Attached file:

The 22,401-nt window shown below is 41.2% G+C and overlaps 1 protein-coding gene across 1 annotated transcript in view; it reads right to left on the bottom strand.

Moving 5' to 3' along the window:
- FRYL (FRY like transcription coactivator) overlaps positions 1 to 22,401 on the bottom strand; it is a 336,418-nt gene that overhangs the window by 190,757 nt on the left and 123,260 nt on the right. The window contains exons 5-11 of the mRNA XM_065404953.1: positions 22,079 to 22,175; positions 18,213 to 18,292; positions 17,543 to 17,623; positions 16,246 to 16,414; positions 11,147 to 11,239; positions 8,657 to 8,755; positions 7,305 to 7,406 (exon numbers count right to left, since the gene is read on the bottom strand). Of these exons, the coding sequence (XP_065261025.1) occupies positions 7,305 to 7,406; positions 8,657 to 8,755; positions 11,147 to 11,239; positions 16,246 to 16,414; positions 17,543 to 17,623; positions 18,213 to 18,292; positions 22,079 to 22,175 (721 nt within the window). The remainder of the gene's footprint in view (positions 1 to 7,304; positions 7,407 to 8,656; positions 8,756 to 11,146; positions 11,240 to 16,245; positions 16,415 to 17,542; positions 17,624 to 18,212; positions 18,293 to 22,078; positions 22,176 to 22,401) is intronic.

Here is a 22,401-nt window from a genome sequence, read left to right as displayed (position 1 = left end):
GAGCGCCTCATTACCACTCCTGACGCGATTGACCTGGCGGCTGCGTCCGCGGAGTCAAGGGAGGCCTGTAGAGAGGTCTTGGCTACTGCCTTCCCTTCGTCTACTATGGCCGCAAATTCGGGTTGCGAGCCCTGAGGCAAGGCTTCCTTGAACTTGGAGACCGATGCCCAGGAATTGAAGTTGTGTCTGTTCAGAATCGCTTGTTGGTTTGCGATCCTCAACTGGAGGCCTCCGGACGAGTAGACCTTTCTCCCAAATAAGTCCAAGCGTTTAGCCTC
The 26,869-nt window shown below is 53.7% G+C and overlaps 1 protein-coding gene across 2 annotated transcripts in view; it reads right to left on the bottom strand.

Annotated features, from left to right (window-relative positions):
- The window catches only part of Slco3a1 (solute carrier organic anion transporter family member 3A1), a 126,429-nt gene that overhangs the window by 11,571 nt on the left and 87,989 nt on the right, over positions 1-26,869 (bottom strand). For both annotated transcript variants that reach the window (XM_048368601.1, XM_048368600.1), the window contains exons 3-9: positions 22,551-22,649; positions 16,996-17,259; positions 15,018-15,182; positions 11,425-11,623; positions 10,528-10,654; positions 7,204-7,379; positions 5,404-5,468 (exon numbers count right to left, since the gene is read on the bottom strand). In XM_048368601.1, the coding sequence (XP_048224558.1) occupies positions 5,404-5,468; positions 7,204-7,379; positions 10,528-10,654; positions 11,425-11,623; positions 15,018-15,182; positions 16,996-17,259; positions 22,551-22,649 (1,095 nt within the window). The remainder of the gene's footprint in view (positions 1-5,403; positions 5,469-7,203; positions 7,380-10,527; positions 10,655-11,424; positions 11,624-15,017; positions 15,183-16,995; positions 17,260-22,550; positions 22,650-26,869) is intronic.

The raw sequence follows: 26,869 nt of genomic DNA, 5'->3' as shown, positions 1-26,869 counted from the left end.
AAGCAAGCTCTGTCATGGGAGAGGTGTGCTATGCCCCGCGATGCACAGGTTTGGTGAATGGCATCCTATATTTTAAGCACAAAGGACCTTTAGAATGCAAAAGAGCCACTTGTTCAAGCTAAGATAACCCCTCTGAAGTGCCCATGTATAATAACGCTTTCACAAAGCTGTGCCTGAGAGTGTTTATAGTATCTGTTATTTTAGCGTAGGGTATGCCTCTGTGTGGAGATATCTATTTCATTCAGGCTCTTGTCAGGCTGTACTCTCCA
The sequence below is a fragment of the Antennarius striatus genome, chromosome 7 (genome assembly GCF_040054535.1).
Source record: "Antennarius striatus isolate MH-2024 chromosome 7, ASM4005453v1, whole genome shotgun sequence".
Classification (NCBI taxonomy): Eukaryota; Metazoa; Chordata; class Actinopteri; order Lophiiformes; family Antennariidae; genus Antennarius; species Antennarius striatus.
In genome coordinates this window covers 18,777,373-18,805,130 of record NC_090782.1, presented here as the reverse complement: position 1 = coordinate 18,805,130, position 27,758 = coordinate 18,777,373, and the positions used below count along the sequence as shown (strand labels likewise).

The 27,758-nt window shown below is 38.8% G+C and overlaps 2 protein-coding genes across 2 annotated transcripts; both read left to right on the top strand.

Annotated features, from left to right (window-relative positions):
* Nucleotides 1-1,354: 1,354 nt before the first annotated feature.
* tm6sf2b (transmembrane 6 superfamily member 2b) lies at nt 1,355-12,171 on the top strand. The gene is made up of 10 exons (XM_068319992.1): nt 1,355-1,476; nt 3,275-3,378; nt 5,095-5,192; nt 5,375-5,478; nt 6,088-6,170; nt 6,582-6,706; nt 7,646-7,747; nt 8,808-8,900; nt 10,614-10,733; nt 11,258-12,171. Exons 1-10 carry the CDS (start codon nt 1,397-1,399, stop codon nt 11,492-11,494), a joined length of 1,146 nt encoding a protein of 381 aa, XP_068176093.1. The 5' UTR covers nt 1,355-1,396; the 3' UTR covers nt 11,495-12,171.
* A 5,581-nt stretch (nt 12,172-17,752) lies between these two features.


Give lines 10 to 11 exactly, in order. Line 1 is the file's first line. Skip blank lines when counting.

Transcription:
AAGCAAGCTCTGTCATGGGAGAGGTGTGCTATGCCCCGCGATGCACAGGTTTGGTGAATGGCATCCTATATTTTAAGCACAAAGGACCTTTAGAATGCAAAAGAGCCACTTGTTCAAGCTAAGATAACCCCTCTGAAGTGCCCATGTATAATAACGCTTTCACAAAGCTGTGCCTGAGAGTGTTTATAGTATCTGTTATTTTAGCGTAGGGTATGCCTCTGTGTGGAGATATCTATTTCATTCAGGCTCTTGTCAGGCTGTACTCTCCA
The sequence below is a fragment of the Antennarius striatus genome, chromosome 7 (genome assembly GCF_040054535.1).